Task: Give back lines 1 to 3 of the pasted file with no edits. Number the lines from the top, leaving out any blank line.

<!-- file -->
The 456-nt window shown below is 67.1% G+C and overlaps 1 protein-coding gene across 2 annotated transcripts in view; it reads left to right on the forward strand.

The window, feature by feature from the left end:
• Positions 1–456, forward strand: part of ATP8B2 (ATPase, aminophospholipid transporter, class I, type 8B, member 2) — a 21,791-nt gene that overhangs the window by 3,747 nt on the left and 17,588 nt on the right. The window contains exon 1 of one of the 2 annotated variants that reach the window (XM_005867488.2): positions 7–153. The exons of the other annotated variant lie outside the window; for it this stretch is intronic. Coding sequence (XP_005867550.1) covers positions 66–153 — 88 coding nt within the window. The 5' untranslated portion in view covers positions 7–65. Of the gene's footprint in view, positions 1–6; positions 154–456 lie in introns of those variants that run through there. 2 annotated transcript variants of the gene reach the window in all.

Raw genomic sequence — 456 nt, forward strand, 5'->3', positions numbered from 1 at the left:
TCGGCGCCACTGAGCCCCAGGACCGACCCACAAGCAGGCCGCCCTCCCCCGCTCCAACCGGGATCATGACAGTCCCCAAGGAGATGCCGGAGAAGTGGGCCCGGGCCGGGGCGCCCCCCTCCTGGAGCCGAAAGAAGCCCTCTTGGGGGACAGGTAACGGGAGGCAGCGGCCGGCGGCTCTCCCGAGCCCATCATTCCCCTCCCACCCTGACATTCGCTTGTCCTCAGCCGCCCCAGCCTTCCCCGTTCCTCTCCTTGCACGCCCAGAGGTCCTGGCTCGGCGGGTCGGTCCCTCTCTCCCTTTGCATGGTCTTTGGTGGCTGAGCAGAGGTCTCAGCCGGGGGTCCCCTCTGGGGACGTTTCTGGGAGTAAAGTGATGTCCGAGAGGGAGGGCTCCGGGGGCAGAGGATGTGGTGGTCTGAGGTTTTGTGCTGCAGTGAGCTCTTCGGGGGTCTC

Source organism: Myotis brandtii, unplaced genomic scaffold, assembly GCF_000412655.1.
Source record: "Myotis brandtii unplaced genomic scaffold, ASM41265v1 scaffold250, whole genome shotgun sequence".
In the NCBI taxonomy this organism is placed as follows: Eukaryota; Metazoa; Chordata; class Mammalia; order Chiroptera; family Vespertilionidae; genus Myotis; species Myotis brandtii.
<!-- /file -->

The 456-nt window shown below is 67.1% G+C and overlaps 1 protein-coding gene across 2 annotated transcripts in view; it reads left to right on the forward strand.

The window, feature by feature from the left end:
• Positions 1–456, forward strand: part of ATP8B2 (ATPase, aminophospholipid transporter, class I, type 8B, member 2) — a 21,791-nt gene that overhangs the window by 3,747 nt on the left and 17,588 nt on the right. The window contains exon 1 of one of the 2 annotated variants that reach the window (XM_005867488.2): positions 7–153. The exons of the other annotated variant lie outside the window; for it this stretch is intronic. Coding sequence (XP_005867550.1) covers positions 66–153 — 88 coding nt within the window. The 5' untranslated portion in view covers positions 7–65. Of the gene's footprint in view, positions 1–6; positions 154–456 lie in introns of those variants that run through there. 2 annotated transcript variants of the gene reach the window in all.